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Watching Women, Falling Women.. Edition No. 1

  • ID: 1899420
  • October 2009
  • 212 Pages
  • VDM Publishing House
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This is a study of the novels Cat's Eye, The Robber Bride and Alias Grace by Margaret Atwood. More specifically it focuses on the descriptions of the female characters and their relationships to each other. This study shows that normative, patriarchal structures in these novels work as obstacles to the women's friendships, making them very complex and difficult. Atwood's novels depict a brutal world where men are no longer needed to uphold the norms and values of an unequal system. By constantly watching oneself and others, all female characters are depicted as part of the panoptical system. However, this study also discusses ways out of gendered behaviour. The outbreak is made possible chiefly by employing what Gregersdotter calls dialogic storytelling. The author argues that these three novels can be seen as a trilogy due to the novels' focus on friendship between women. This study contributes both to the research field concerning the writings of Margaret Atwood, as well as to gender and literature studies in general.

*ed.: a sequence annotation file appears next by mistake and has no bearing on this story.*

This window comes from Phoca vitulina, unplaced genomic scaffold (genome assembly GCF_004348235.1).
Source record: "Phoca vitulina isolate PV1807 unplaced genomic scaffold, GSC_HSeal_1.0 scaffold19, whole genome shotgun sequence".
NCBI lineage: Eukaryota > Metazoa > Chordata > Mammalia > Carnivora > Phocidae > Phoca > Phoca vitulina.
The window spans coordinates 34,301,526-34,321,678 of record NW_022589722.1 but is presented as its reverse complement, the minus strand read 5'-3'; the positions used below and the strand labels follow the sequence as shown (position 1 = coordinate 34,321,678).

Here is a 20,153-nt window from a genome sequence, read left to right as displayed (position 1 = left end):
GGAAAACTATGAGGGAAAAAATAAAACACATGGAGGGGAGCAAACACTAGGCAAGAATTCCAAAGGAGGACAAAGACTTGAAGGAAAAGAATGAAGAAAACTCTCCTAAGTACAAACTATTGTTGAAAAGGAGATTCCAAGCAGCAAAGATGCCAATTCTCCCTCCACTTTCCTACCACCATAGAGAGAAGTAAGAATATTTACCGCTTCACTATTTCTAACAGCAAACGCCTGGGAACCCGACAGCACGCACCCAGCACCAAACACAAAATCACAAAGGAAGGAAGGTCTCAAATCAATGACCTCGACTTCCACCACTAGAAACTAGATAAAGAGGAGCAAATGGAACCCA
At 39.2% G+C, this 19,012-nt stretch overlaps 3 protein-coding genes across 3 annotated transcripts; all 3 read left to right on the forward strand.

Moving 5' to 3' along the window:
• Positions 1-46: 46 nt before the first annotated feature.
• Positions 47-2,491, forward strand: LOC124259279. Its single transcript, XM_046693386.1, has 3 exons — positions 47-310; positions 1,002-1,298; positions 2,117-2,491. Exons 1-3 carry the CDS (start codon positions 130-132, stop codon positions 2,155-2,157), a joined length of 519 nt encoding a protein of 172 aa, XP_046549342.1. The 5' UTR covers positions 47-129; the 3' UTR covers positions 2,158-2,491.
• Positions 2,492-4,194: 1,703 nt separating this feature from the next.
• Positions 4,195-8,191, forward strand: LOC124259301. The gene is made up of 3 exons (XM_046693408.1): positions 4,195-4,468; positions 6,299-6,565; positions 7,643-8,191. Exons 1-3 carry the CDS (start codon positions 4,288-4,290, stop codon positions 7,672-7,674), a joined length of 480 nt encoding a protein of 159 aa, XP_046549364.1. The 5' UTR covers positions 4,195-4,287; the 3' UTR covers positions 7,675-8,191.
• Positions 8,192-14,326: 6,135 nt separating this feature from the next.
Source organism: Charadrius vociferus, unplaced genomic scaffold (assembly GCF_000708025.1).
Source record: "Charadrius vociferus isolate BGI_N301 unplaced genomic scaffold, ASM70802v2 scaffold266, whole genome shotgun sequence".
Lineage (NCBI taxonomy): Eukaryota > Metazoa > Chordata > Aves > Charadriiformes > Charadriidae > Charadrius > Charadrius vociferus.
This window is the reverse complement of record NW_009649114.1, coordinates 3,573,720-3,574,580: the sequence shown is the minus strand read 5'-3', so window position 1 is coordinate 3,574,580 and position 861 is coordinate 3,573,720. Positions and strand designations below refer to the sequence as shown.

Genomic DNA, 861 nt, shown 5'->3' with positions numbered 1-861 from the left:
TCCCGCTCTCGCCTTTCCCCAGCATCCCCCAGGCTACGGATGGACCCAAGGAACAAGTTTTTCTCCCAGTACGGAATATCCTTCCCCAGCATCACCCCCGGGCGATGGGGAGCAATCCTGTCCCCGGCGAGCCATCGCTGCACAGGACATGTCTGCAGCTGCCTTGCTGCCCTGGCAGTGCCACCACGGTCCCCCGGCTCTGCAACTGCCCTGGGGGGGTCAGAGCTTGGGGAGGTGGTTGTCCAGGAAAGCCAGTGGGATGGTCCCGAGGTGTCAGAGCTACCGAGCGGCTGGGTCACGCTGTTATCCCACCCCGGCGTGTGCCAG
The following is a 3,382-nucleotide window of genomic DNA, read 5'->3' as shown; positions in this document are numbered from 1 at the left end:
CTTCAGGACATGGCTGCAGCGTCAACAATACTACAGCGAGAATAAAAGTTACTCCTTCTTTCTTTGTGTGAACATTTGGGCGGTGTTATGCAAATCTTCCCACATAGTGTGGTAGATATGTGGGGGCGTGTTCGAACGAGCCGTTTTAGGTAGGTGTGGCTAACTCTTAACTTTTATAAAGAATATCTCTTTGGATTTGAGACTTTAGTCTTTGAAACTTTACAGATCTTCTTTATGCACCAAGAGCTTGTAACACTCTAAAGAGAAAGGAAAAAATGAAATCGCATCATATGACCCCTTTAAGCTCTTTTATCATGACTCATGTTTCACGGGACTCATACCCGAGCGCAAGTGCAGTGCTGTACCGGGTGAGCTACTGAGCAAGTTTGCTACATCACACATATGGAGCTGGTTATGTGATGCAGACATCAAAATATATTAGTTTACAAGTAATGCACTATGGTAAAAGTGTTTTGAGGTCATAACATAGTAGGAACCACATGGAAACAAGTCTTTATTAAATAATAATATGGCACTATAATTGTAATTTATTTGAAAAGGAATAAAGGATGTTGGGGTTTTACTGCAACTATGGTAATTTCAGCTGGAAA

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Katarina, Gregersdotter.
Katarina Gregersdotter has a PhD in English literature and is currently teaching and doing research on crime fiction. She is a member of the research group Challenging Gender at Umeå University, Sweden.

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